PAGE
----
I don’t find this to be an infallible statement. This document never gives the Pope’s any authority to change any apostolic liturgy. I know of no document that declares a Pope to change an apostolic liturgy.


#20

I thought that Vatican I was infallible?
https://www.ewtn.com/library/COUNCILS/V1.HTM


#21

“Vatican II Ecumenical efforts reminded the Church to respect each Catholic (Orthodox) apostolic Liturgical rite. Latin Rite Catholic Bishop’s and clergy are not to change or convert Byzantine Rite Catholic’s to Latin and vice versa.”

My Reply: This is very nice, but up until 1965ish the “policy” was very different. Just Google St. Alexis Toth and that whole sad affair.

“The laity are free to convert to each one’s liturgy, still the aforementioned is not to be considered the norm.”

My Reply: One does not “convert” to a Liturgy. We have different understandings of the role of the Liturgy and this plays out in our respective praxis.

“We want each apostolic Church to maintain their respected ancient apostolic liturgy. The bishop’s of Rome cannot make changes to the apostolic liturgical rites, only defend them in their Orthodoxy from any changes to their apostolic substance.”

My Reply: I can appreciate your kindness, but this is incorrect, as the sad fate of the Tridentine Liturgy demonstrates.

“Objections from the Orthodox Churches, are not officially, necessarily objecting to the way the Latin Rite (West) expresses or has defended our Latin Orthodox faith against heresy, secularism. The root of their objection (schism, not separation) is placed on the authority of the bishop of Rome, to bind and loose on earth.”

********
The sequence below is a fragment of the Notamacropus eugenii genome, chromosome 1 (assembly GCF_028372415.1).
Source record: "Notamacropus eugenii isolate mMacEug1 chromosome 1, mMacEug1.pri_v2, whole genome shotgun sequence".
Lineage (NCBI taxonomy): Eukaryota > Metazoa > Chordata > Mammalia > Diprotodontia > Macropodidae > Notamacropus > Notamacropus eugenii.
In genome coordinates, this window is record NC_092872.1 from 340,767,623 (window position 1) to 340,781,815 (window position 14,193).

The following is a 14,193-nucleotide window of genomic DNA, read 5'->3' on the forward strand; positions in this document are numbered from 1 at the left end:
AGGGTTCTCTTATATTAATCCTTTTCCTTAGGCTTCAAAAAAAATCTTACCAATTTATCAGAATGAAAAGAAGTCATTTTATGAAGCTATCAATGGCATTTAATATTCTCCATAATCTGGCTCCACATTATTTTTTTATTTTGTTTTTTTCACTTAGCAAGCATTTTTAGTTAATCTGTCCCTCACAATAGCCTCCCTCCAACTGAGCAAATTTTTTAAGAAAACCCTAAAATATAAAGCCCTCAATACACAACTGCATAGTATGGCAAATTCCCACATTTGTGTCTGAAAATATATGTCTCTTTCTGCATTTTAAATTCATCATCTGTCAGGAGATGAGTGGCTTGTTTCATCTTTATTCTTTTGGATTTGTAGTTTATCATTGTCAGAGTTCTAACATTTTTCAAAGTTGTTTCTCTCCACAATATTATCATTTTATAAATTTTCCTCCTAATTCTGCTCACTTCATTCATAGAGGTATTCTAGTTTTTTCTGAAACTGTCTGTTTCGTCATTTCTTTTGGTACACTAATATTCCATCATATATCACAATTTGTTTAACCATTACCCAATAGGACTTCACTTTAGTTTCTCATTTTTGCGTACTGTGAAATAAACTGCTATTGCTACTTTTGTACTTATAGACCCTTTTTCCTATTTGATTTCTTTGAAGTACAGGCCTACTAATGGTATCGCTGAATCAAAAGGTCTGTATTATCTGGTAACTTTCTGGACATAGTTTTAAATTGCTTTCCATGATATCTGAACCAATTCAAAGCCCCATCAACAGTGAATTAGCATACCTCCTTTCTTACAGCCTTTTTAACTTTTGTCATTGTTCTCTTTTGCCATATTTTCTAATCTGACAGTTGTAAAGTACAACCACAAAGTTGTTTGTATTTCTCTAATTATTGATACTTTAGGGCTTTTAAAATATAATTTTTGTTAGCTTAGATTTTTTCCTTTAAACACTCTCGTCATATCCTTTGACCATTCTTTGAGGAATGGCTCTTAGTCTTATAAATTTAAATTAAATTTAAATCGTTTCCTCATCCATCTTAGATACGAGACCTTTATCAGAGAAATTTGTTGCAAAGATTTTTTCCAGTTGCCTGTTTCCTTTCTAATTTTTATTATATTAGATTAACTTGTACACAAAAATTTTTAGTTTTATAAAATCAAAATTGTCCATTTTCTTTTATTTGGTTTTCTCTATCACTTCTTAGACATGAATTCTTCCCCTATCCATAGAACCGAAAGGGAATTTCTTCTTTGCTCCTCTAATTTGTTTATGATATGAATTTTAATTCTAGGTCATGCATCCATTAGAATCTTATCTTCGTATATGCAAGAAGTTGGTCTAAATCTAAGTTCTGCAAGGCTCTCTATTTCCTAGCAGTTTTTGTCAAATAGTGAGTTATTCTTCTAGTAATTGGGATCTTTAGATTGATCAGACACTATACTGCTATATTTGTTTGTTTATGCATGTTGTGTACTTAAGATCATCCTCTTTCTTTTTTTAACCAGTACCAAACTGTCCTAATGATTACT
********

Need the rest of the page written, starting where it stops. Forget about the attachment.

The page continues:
My Reply: Papal doctrines are the heart of it, yes.

“I have debated Orthodox on the Filioque here. I have yet to find one Orthodox who can accurately define the Latin Rite’s expression of the Filioque when professed in the Nicene Creed. When an Orthodox attempts to define the Filioque, they create a mythical monster.”

My Reply: Perhaps our troubles stemmed from the fact that Rome has changed it’s position since St Photius’ day. We are arguing with a position Rome no longer holds. The fact that you allow your Greek Catholics and others to omit the Filioque show that maybe there is something there to re-evaluate.

“Orthodox object to Transubstantiation, yet they believe as we Latin Rite Catholic’s do, that a substantial change (Transubstantiation) occurs to the bread and wine at the confection.”

My Reply: We object to trying to define the Sacred Mystery of the Eucharist. Why not just leave it alone? Your use of metaphysics and Scholastic speak to “explain” has created a stumbling block not just to us. The post modern world rejects metaphysics et al. The entire “intellectual” base from which you posit has been pulled out from under you. You can’t define what is incomprehensible. The fact that you tried was one of our early facepalms in dealing with you.

“Authority of the bishop of Rome is the most common misunderstood biblical apostolic doctrine by the Orthodox.”

My Reply: We understand quite well. We reject the idea that Papal Supremacy is biblical or Apostolic.